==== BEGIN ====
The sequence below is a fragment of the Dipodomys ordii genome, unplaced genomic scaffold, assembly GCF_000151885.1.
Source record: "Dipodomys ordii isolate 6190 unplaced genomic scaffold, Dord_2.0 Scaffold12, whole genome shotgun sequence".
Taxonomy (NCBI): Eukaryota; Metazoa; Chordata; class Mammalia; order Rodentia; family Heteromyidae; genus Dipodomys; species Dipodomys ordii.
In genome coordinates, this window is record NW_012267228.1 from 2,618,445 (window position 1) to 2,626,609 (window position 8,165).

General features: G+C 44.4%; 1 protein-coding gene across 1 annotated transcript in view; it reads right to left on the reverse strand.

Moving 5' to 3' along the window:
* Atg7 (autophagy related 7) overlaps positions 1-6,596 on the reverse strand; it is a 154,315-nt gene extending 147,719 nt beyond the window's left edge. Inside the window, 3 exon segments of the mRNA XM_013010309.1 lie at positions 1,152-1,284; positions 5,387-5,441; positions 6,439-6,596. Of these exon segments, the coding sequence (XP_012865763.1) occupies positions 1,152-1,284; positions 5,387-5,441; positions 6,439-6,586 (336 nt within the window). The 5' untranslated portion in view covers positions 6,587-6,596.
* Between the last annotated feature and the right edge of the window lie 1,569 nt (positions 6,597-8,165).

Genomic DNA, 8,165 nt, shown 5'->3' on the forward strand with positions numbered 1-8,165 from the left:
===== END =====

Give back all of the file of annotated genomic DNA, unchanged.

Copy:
The sequence below is a fragment of the Dipodomys ordii genome, unplaced genomic scaffold, assembly GCF_000151885.1.
Source record: "Dipodomys ordii isolate 6190 unplaced genomic scaffold, Dord_2.0 Scaffold12, whole genome shotgun sequence".
Taxonomy (NCBI): Eukaryota; Metazoa; Chordata; class Mammalia; order Rodentia; family Heteromyidae; genus Dipodomys; species Dipodomys ordii.
In genome coordinates, this window is record NW_012267228.1 from 2,618,445 (window position 1) to 2,626,609 (window position 8,165).

General features: G+C 44.4%; 1 protein-coding gene across 1 annotated transcript in view; it reads right to left on the reverse strand.

Moving 5' to 3' along the window:
* Atg7 (autophagy related 7) overlaps positions 1-6,596 on the reverse strand; it is a 154,315-nt gene extending 147,719 nt beyond the window's left edge. Inside the window, 3 exon segments of the mRNA XM_013010309.1 lie at positions 1,152-1,284; positions 5,387-5,441; positions 6,439-6,596. Of these exon segments, the coding sequence (XP_012865763.1) occupies positions 1,152-1,284; positions 5,387-5,441; positions 6,439-6,586 (336 nt within the window). The 5' untranslated portion in view covers positions 6,587-6,596.
* Between the last annotated feature and the right edge of the window lie 1,569 nt (positions 6,597-8,165).

Genomic DNA, 8,165 nt, shown 5'->3' on the forward strand with positions numbered 1-8,165 from the left: